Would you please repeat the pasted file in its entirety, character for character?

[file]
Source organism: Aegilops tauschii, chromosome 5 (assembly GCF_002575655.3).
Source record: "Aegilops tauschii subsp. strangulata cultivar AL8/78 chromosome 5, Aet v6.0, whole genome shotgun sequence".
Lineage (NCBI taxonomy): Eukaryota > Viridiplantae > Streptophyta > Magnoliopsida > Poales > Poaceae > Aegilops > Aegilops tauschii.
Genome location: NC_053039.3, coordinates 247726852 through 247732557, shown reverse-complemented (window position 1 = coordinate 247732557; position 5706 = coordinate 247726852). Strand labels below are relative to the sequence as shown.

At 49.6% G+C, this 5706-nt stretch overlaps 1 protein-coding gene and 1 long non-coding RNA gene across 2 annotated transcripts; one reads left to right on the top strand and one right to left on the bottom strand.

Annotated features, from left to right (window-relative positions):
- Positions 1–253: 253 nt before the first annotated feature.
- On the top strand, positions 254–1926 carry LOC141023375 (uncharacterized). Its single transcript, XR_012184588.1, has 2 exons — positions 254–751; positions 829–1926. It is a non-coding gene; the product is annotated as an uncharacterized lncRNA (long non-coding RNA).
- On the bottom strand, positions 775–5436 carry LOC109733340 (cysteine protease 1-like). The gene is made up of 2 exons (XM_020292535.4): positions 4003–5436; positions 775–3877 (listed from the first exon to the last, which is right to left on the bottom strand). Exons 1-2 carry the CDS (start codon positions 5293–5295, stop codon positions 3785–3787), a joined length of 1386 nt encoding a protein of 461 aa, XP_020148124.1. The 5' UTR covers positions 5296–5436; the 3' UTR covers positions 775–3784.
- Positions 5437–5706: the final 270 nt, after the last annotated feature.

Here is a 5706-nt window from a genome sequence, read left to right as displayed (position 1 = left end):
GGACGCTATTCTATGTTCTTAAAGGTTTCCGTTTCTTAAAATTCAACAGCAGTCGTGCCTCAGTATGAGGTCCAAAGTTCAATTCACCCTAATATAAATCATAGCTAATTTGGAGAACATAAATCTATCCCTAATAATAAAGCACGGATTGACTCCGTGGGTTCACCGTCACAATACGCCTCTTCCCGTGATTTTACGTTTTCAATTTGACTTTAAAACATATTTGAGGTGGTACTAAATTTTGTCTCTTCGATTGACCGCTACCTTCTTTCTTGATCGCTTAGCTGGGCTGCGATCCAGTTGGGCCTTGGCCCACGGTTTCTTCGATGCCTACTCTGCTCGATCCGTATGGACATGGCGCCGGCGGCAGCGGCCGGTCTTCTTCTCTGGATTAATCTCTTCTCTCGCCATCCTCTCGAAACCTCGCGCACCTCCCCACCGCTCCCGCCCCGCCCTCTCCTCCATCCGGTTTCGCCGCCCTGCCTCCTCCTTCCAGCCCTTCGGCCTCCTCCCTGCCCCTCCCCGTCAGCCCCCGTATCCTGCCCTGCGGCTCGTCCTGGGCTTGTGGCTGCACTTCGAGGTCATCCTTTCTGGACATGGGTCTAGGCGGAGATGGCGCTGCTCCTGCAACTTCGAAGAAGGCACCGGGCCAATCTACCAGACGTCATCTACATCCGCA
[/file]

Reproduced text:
Source organism: Aegilops tauschii, chromosome 5 (assembly GCF_002575655.3).
Source record: "Aegilops tauschii subsp. strangulata cultivar AL8/78 chromosome 5, Aet v6.0, whole genome shotgun sequence".
Lineage (NCBI taxonomy): Eukaryota > Viridiplantae > Streptophyta > Magnoliopsida > Poales > Poaceae > Aegilops > Aegilops tauschii.
Genome location: NC_053039.3, coordinates 247726852 through 247732557, shown reverse-complemented (window position 1 = coordinate 247732557; position 5706 = coordinate 247726852). Strand labels below are relative to the sequence as shown.

At 49.6% G+C, this 5706-nt stretch overlaps 1 protein-coding gene and 1 long non-coding RNA gene across 2 annotated transcripts; one reads left to right on the top strand and one right to left on the bottom strand.

Annotated features, from left to right (window-relative positions):
- Positions 1–253: 253 nt before the first annotated feature.
- On the top strand, positions 254–1926 carry LOC141023375 (uncharacterized). Its single transcript, XR_012184588.1, has 2 exons — positions 254–751; positions 829–1926. It is a non-coding gene; the product is annotated as an uncharacterized lncRNA (long non-coding RNA).
- On the bottom strand, positions 775–5436 carry LOC109733340 (cysteine protease 1-like). The gene is made up of 2 exons (XM_020292535.4): positions 4003–5436; positions 775–3877 (listed from the first exon to the last, which is right to left on the bottom strand). Exons 1-2 carry the CDS (start codon positions 5293–5295, stop codon positions 3785–3787), a joined length of 1386 nt encoding a protein of 461 aa, XP_020148124.1. The 5' UTR covers positions 5296–5436; the 3' UTR covers positions 775–3784.
- Positions 5437–5706: the final 270 nt, after the last annotated feature.

Here is a 5706-nt window from a genome sequence, read left to right as displayed (position 1 = left end):
GGACGCTATTCTATGTTCTTAAAGGTTTCCGTTTCTTAAAATTCAACAGCAGTCGTGCCTCAGTATGAGGTCCAAAGTTCAATTCACCCTAATATAAATCATAGCTAATTTGGAGAACATAAATCTATCCCTAATAATAAAGCACGGATTGACTCCGTGGGTTCACCGTCACAATACGCCTCTTCCCGTGATTTTACGTTTTCAATTTGACTTTAAAACATATTTGAGGTGGTACTAAATTTTGTCTCTTCGATTGACCGCTACCTTCTTTCTTGATCGCTTAGCTGGGCTGCGATCCAGTTGGGCCTTGGCCCACGGTTTCTTCGATGCCTACTCTGCTCGATCCGTATGGACATGGCGCCGGCGGCAGCGGCCGGTCTTCTTCTCTGGATTAATCTCTTCTCTCGCCATCCTCTCGAAACCTCGCGCACCTCCCCACCGCTCCCGCCCCGCCCTCTCCTCCATCCGGTTTCGCCGCCCTGCCTCCTCCTTCCAGCCCTTCGGCCTCCTCCCTGCCCCTCCCCGTCAGCCCCCGTATCCTGCCCTGCGGCTCGTCCTGGGCTTGTGGCTGCACTTCGAGGTCATCCTTTCTGGACATGGGTCTAGGCGGAGATGGCGCTGCTCCTGCAACTTCGAAGAAGGCACCGGGCCAATCTACCAGACGTCATCTACATCCGCA